Modulation of microglia as a potential therapy for Alzheimer’s disease

In an ever-growing, ageing population, neurodegenerative disorders such as Alzheimer’s disease and Parkinson’s disease are becoming more and more prevalent. Years of research have uncovered many key players in the origin and progression of these diseases, though an effective therapy is still much sought after.

Neurodegenerative diseases have many pathologies and causes that are specific to each type. Alzheimer’s disease is characterized by the accumulation of toxic proteins called Amyloid beta and a reduction in the connections between neurons (called synapses) in the brain. One common aspect present in all neurodegenerative diseases is neuroinflammation, an immune response mediated largely by cells in the brain called microglia. Microglia make up 5-20% of brain cells and play a significant role in disease and injury. They help to ‘clean up’ in the brain removing dead cells and debris to keep the brain functioning healthily. When the brain is under stress or experiences injury, the microglia are activated and release pro inflammatory mediators called cytokines, such as IL-6 and TNF-a, as a protective mechanism. In a healthy brain, the release of these molecules produces local inflammation that signals back to the microglia that they are needed to clear and repair the injury. In chronic neuroinflammation, the constant activation of microglia leads to sustained release of toxic cytokines and an excessive, pathogenic inflammation ensues. Such chronic inflammation of the nervous tissue triggered by persistent injury or toxic protein build up in the brain is detrimental and eventually results in the microglia damaging the neurons.

In Alzheimer’s disease, it was believed that microglia were initially activated as a defensive response, to fight against and remove the toxic build up of Amyloid beta. It is now hypothesized that as the microglia become chronically activated, they not only act on toxic proteins but start to indiscriminately destroy synapses in the brain. It is at this point that microglia activation may become a damaging pathogenic response, leading to the exacerbation and development of Alzheimer’s disease. Excessive microglia activity on synapses is likely to play a crucial role in the loss of cognition and memory.

An alternate theory proposes a ‘yin and yang’ role of microglia in Alzheimer’s disease. This suggests early on in disease states, microglia are helpful and are positively recruited to sites of toxic Amyloid Beta build up. However as the disease progresses the microglia become overwhelmed, and signal this through excessive release of toxic pro-inflammatory cytokines. One study using brain scanners describes a ‘twin peak’ of microglia activation in patients suffering from Alzheimer’s Disease – an early protective peak and a later pro-inflammatory peak (Wood, H. 2017).

Aligned with the ‘yin and yang’ theory, microglia can exist in one of two phenotypes; a pro-inflammatory form, associated with neurotoxicity (M1) and an anti-inflammatory form associated with neuroprotection (M2) (Song, G.J. and Suk, K. 2017). M1 phenotypes produce toxic pro-inflammatory mediators such as TNF-a and IL-6, which activate the cells to deal with infection or injury. After an initial first response of the M1 microglia, M2 phenotypes produce anti-inflammatory cytokines such as IL-10, which lead to brain repair. Chronic exposure to the pro-inflammatory toxic amyloid beta plaques maintains the activation of M1 microglia, which eventually contributes to neuron and synapse damage, leading to neuronal degeneration. Identifying the mechanisms that modulate the M1/M2 phenotypes could help uncover how local CNS inflammation can lead to the devastating effects of neuronal degeneration. Additionally, finding ways to control and reduce this chronic microglia activation and inflammation in Alzheimer’s’ disease could have huge therapeutic benefit. Several pharmacological interventions to modulate the microglial phenotypes have been investigated, however all have had limited efficacy when tested in clinical trials. A better understanding of the mechanisms involved in microglia activation and polarization is needed to go forward.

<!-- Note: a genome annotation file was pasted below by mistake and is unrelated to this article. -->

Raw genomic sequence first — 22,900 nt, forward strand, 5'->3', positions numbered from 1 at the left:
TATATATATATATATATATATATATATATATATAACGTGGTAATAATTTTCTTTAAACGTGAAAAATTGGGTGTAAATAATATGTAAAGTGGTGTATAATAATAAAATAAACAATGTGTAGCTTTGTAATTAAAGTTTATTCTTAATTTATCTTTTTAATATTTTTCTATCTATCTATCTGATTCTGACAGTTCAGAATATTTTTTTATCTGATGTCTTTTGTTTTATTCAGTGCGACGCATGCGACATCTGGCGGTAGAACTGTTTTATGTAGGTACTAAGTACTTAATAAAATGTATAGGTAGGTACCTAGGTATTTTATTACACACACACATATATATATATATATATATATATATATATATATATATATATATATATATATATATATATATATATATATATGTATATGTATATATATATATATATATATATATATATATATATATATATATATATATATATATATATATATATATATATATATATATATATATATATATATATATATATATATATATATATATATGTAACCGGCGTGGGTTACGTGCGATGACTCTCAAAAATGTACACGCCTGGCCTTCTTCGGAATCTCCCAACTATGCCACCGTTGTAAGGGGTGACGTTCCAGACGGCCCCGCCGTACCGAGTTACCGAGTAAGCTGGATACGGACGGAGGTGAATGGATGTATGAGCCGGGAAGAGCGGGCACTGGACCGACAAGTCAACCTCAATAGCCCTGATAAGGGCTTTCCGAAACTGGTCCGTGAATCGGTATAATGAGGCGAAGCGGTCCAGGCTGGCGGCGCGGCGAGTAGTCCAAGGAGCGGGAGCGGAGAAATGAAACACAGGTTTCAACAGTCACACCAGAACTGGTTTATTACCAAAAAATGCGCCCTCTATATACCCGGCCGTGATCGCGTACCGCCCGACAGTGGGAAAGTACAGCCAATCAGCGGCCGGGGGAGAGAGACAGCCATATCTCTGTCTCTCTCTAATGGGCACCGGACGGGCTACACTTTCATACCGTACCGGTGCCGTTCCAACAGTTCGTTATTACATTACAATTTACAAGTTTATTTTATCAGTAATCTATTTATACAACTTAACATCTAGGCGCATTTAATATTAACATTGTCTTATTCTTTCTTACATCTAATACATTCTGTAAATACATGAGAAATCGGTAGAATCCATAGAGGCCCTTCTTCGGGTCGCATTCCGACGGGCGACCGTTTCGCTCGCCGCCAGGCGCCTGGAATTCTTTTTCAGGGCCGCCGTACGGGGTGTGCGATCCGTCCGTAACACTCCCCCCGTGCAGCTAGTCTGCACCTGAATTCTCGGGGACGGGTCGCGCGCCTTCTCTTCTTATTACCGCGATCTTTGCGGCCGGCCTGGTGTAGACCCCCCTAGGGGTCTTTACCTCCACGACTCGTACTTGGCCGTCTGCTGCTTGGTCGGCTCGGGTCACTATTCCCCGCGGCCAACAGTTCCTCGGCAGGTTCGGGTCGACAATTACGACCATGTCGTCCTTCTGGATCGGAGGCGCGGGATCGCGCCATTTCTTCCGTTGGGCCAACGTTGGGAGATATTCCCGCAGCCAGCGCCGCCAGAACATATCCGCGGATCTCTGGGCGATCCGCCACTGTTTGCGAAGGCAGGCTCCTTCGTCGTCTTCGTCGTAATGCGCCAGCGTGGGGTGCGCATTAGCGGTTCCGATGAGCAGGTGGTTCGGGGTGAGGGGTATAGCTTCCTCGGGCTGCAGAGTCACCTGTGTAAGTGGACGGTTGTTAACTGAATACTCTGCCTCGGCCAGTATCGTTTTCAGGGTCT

Possible therapeutic interventions

One avenue currently being explored involves a class of drug called Histone Deacetylase inhibitors (HDACi). Histone deacetylase’s are enzymes that remove acetyl groups from lysine amino acids in proteins and are involved in regulating gene expression within our cells. Research has shown HDAC’s are implicated in inflammatory responses (Kannan, V. 2013), interacting with the microglia in our brains. It is clear that inhibitors of HDAC suppress this microglia-activated immune response and push microglia towards the protective M2 phenotype (Waang, G. 2015), but exactly how they do so is not known.

It was assumed HDAC inhibitors achieve this by increasing gene expression within microglia. However recently published research by neuroscientists at the University of Leeds (Wood, I. 2017) has shown that HDAC inhibitors can still inhibit microglia activation even when the synthesis of new proteins is stopped, suggesting that their ability to increase gene expression is not important for their effect in microglia. Studying where in the cell that the HDACs exert their effects is the first step in identifying the important target protein, and will ultimately lead to uncovering the mechanisms by which they work to push microglia towards the M2 phenotype, hence reducing the inflammatory response.

One problem with using HDAC inhibitors as a therapeutic intervention is that they act in a very broad non-specific fashion, affecting many cell processes. Uncovering how HDAC inhibitors work to reduce M1 microglia activation would allow an opportunity to develop more targeted and specific therapeutic interventions for Alzheimer’s disease with reduced potential for deleterious side effects. Chronic neuroinflammation is a common pathology shared with other neurodegenerative disorders, and thus finding ways to control and reduce microglia activation using HDAC inhibitors will not only be crucial in Alzheimer’s disease, but will be beneficial more widely.